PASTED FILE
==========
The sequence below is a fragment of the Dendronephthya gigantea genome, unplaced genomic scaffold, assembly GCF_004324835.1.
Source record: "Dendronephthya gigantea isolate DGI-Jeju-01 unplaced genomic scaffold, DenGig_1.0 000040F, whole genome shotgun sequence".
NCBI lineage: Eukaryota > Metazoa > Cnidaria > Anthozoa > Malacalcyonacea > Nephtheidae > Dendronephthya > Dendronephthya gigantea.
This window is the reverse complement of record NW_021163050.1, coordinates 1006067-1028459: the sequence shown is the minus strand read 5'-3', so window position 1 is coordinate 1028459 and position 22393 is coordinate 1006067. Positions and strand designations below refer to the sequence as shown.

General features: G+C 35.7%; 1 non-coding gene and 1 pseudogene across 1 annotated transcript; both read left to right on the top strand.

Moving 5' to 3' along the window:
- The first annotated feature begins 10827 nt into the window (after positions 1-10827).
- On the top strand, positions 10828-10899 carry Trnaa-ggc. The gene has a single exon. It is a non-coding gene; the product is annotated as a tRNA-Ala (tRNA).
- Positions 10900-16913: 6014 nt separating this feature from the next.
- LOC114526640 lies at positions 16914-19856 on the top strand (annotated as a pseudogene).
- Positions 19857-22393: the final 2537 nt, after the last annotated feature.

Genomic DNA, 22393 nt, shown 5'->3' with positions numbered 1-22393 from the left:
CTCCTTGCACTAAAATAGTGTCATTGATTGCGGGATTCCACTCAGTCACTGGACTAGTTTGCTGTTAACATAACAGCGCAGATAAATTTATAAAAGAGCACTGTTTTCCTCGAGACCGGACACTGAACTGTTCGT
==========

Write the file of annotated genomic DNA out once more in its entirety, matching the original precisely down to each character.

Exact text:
The sequence below is a fragment of the Dendronephthya gigantea genome, unplaced genomic scaffold, assembly GCF_004324835.1.
Source record: "Dendronephthya gigantea isolate DGI-Jeju-01 unplaced genomic scaffold, DenGig_1.0 000040F, whole genome shotgun sequence".
NCBI lineage: Eukaryota > Metazoa > Cnidaria > Anthozoa > Malacalcyonacea > Nephtheidae > Dendronephthya > Dendronephthya gigantea.
This window is the reverse complement of record NW_021163050.1, coordinates 1006067-1028459: the sequence shown is the minus strand read 5'-3', so window position 1 is coordinate 1028459 and position 22393 is coordinate 1006067. Positions and strand designations below refer to the sequence as shown.

General features: G+C 35.7%; 1 non-coding gene and 1 pseudogene across 1 annotated transcript; both read left to right on the top strand.

Moving 5' to 3' along the window:
- The first annotated feature begins 10827 nt into the window (after positions 1-10827).
- On the top strand, positions 10828-10899 carry Trnaa-ggc. The gene has a single exon. It is a non-coding gene; the product is annotated as a tRNA-Ala (tRNA).
- Positions 10900-16913: 6014 nt separating this feature from the next.
- LOC114526640 lies at positions 16914-19856 on the top strand (annotated as a pseudogene).
- Positions 19857-22393: the final 2537 nt, after the last annotated feature.

Genomic DNA, 22393 nt, shown 5'->3' with positions numbered 1-22393 from the left:
CTCCTTGCACTAAAATAGTGTCATTGATTGCGGGATTCCACTCAGTCACTGGACTAGTTTGCTGTTAACATAACAGCGCAGATAAATTTATAAAAGAGCACTGTTTTCCTCGAGACCGGACACTGAACTGTTCGT